The inaugural MICA conference was held last week in Atlanta, GA — bringing together a unique group of industry thought leaders to discuss how new technology will impact the future of the multifamily industry. In an industry notoriously slow to embrace new technologies, the energy of those that attended was inspirational. Emerging innovations in tech and finance will undoubtedly change the direction of multifamily property management and, ultimately, how the growing number of renters live their lives. Here are a few of our takeaways:
Innovation Will Improve Access to Capital
When you hear Blockchain technology you may first think of the tumultuous reputation of the popular cryptocurrency Bitcoin, but there is much more to it than that. Blockchain is a technology with the potential to innovate many more industries than cryptocurrency. Blockchains permanently record transactions between parties through a global decentralized network of computers and allow the free movement of finances and information, but the property management industry is pioneering its own use cases – transparent record keeping and access to capital. The growing popularity of “smart contracts” are allowing multi-step transactions related to property ownership and financing to take place globally. A property can, in theory, receive investment funding, distribute and modify articles of ownership, and even verify the identities of investors and renters alike. The end result can mean greater access to both capital funding and liquidity for investors. There still are a number of regulatory issues that need to be resolved in the United States before funding projects via blockchain technology becomes ubiquitous, but as Margaret Rosenfeld stated, “In 5 years, this is how all money will be raised.”
Innovation Is Unlocking New Revenue
There was a lot of discussion around how to shift the way the industry thinks about the utilization of property assets and ancillary income. Many of these services require property managers to reevaluate long-held assumptions about ownership of space, occupancy, and the willingness of residents to participate in the peer-to-peer sharing economy. Security will always be an important concern for residents, but many are open to ideas and services in which they gain value — and that, in turn, will boost revenue for communities. WhyHotel operates a licensed hotel out of multifamily communities during lease-up, slowly handing back inventory to the community as it is needed. WhereiPark aggregates empty parking spots of communities and nearby businesses and makes them available to rent via their mobile app. AirBnB allows residents to rent their home while they travel, providing a new revenue stream to both the resident and the community. In each of these cases the hesitation was that the resident would not be open to sharing, however, findings showed that is not the case and value for both parties is unlocked as a result.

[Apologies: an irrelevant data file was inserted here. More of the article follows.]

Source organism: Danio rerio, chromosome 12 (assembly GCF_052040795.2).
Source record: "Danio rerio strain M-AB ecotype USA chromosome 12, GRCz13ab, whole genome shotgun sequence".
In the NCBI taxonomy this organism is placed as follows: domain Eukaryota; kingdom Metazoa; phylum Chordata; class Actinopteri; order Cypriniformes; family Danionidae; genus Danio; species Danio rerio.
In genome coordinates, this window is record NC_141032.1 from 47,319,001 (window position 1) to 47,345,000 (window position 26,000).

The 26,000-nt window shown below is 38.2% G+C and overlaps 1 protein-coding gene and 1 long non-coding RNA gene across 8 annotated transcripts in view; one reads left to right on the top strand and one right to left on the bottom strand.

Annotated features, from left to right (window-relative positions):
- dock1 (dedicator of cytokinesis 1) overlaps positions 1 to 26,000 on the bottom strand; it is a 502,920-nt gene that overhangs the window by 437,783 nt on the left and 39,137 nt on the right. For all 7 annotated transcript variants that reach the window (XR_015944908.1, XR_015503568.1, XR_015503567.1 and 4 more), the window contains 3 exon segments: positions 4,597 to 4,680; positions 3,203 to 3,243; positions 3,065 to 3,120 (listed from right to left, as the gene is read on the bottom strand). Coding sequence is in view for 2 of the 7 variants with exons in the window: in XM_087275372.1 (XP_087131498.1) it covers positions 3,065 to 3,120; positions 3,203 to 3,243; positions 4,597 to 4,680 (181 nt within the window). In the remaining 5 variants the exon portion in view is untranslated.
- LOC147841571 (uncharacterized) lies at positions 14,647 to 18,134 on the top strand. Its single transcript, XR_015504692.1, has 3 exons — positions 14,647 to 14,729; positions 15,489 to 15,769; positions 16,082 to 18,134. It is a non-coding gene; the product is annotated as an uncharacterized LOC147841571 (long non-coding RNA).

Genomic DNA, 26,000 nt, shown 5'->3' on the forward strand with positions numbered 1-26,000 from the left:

Innovation Is Improving Decision Making
With the increased adoption of the internet-of-things, CRM collecting customer data, and 3rd party providers supplementing additional data, multifamily has no shortage of information to use when making critical business decisions. However, implementation and usage of these platforms can be as much of a challenge as identifying which data is most useful. The challenge of the next few years will be distilling all these reports into useful insights that can create recommendations for owners and managers to improve the efficiency of their operations – and increase NOI. In a candid discussion among a small group of industry leaders, many agreed that this is one of the biggest opportunities for property managers in the next few years.
Data optimizations and insights were also a hot topic at OPTECH 2018 this past year — read our take on how “Multifamily is Swimming in Data.”
Innovation, the Time to Test is Now
Multifamily is in a time of growth, but a downturn will come eventually – unfortunately it always does. When it happens, multifamily property managers will find themselves in an environment where everyone will be looking for areas to cut cost and the appetite for new technology will decrease. Now is the time to identify opportunities for technology to make a positive impact on your NOI so that your team has the data needed to justify the technology stack when times get tough. Don’t wait for the next innovation, build a process for including innovation in your company’s culture now.